Climate change may lead to increased rates of heart defects in babies | Smart News

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Adding to the dire and ever-growing list of adverse effects of climate change on our planet, a new study has predicted that rising temperatures will lead to an increase in the number of infants born with congenital heart defects. According to Live Science‘s Yasemin Saplakoglu, the findings of the new research suggest we could start seeing this worrying trend as early as 2025.

Congenital heart defects (CHDs) are already the most common birth defect in children born in the United States, affecting some 40,000 babies every year. Some of the authors of the new study, published recently in the Journal of the American Heart Association, have previously been involved in research that has linked maternal heat exposure early in pregnancy to higher rates of coronary heart disease. Scientists don’t know why this is the case, but animal studies suggest that heat can cause fetal cell death or interfere with heat-sensitive proteins essential for fetal development.

For the follow-up study, a team of researchers led by Wangjian Zhang, a postdoctoral researcher at the University of Albany, looked at data from the National Birth Defects Prevention Study, a large survey that covered about 482,000 births per year between 1997 and 2007. They also used change predictions and the Goddard Institute for Space Studies to simulate changes in daily maximum temperatures in distinct geographic regions in the United States. Finally, the researchers calculated the amount of heat that pregnant women in each region should be exposed to in spring and summer.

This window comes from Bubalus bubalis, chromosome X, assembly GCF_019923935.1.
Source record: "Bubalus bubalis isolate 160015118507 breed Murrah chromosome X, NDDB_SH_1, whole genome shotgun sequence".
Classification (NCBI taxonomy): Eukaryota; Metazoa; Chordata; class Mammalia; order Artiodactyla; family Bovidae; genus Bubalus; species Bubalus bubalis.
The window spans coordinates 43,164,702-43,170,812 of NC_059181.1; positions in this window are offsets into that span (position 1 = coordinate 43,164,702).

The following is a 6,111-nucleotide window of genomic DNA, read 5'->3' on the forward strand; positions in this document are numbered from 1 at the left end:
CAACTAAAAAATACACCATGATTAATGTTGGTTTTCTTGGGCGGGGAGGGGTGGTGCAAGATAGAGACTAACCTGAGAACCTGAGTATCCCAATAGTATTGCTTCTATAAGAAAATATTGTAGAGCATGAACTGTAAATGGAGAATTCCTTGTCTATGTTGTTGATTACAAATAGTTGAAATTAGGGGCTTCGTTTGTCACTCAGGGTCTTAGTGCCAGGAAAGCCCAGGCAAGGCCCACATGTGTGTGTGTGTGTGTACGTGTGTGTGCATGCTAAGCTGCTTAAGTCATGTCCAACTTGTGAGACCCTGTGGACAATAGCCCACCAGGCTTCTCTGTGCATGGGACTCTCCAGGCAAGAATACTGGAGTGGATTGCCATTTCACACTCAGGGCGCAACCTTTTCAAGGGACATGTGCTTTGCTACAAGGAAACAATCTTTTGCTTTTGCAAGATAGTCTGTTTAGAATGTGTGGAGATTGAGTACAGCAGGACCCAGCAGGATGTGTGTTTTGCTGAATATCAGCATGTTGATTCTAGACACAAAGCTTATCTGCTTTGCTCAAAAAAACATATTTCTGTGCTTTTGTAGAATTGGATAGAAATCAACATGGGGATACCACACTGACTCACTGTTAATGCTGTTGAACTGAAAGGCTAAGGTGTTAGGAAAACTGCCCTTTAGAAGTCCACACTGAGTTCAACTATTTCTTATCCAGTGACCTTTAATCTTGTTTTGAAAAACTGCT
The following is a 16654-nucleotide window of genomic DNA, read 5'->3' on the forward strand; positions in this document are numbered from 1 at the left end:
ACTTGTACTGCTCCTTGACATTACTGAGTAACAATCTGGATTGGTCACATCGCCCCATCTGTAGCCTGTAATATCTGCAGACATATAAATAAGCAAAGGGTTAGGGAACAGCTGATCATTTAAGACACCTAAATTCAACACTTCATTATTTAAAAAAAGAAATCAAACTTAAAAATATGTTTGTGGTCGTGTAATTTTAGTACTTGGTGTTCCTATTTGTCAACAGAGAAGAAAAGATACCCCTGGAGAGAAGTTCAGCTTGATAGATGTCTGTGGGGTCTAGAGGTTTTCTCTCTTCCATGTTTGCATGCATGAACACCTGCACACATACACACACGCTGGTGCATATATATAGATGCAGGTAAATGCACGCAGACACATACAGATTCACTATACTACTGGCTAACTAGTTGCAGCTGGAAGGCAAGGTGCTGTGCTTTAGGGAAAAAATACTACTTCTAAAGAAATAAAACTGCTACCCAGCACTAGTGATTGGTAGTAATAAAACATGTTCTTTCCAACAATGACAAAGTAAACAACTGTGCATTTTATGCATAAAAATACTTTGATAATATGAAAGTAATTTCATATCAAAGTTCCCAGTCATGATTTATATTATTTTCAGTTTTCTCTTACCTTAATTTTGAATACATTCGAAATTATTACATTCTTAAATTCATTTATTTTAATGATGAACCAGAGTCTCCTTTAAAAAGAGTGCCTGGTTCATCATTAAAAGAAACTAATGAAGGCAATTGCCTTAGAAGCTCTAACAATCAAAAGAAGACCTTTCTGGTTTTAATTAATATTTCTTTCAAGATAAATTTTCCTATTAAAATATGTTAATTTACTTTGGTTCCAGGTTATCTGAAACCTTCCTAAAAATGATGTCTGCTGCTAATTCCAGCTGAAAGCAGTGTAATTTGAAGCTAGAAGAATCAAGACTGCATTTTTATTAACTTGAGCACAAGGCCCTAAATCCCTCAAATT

The team’s projections are sobering. Based on the number of births expected between 2025 and 2035, the team estimated that there will be 7,000 additional babies born with coronary artery disease in eight representative states: Arkansas, Texas, California, Iowa, North Carolina, Georgia, New York and Utah. The Midwest is expected to see the largest increase in maternal heat exposure, followed by the Northeast and the South.

“Our findings underscore the alarming impact of climate change on human health and underscore the need for better preparedness to deal with the anticipated increase in a complex condition that often requires lifelong care and monitoring. life”, says study co-author Shao Lin, a professor at the University of Albany School of Public Health.

Climate change is not going anywhere fast; research suggests that even if we were to stop all fossil fuel emissions tomorrow, Earth’s system is so out of whack that our planet would be continues to heat up. So it’s important, Lin says, that clinicians advise women who are pregnant or planning to become pregnant on how to protect themselves from extreme heat episodes. It is especially crucial for women to avoid extreme heat during the first three to eight weeks after conception, a critical period in the development of a growing fetus.